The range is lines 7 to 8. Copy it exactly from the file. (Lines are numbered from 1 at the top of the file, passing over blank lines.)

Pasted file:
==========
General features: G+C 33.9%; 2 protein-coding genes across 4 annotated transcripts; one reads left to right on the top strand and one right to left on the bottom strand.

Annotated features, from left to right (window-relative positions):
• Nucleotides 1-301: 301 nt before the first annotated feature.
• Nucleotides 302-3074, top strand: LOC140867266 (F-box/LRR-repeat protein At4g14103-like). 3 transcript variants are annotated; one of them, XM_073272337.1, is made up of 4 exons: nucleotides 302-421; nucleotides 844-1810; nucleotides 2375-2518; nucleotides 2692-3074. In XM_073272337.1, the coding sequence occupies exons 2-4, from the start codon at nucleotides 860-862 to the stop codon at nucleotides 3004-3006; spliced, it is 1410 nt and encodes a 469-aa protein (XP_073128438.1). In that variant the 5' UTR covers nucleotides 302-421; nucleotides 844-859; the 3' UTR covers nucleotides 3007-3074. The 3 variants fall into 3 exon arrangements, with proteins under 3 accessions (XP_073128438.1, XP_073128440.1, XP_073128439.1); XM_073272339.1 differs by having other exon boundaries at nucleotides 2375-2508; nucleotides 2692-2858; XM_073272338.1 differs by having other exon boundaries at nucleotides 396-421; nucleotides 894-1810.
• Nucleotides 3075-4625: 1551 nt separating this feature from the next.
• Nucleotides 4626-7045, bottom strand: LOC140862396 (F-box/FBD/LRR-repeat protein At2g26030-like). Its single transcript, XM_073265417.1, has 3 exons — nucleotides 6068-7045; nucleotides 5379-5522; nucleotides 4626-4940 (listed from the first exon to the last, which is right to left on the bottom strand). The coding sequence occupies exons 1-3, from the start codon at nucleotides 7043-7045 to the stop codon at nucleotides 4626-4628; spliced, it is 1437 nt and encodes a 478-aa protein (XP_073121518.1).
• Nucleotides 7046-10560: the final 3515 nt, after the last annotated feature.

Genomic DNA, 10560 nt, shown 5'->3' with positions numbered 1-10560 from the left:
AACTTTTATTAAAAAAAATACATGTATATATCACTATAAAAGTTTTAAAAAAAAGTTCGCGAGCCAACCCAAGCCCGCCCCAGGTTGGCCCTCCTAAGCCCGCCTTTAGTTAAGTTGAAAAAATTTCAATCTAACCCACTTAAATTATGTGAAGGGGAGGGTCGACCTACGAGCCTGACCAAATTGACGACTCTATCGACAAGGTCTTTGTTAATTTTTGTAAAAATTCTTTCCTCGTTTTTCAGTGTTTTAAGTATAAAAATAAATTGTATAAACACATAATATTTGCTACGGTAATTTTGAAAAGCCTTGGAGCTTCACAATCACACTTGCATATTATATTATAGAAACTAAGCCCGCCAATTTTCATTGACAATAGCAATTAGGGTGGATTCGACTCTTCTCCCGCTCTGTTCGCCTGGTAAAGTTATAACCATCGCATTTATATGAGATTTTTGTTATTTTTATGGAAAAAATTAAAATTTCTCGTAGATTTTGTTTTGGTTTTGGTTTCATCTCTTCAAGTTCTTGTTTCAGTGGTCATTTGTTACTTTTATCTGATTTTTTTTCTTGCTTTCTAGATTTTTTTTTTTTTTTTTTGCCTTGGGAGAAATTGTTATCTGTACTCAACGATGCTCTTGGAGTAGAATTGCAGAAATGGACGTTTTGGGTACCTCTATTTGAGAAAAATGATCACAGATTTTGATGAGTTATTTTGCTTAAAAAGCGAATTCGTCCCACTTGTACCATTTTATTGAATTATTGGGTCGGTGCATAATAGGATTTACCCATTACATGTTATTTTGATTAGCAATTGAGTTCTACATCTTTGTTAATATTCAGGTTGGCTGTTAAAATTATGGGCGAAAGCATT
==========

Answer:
• Nucleotides 7046-10560: the final 3515 nt, after the last annotated feature.

Genomic DNA, 10560 nt, shown 5'->3' with positions numbered 1-10560 from the left: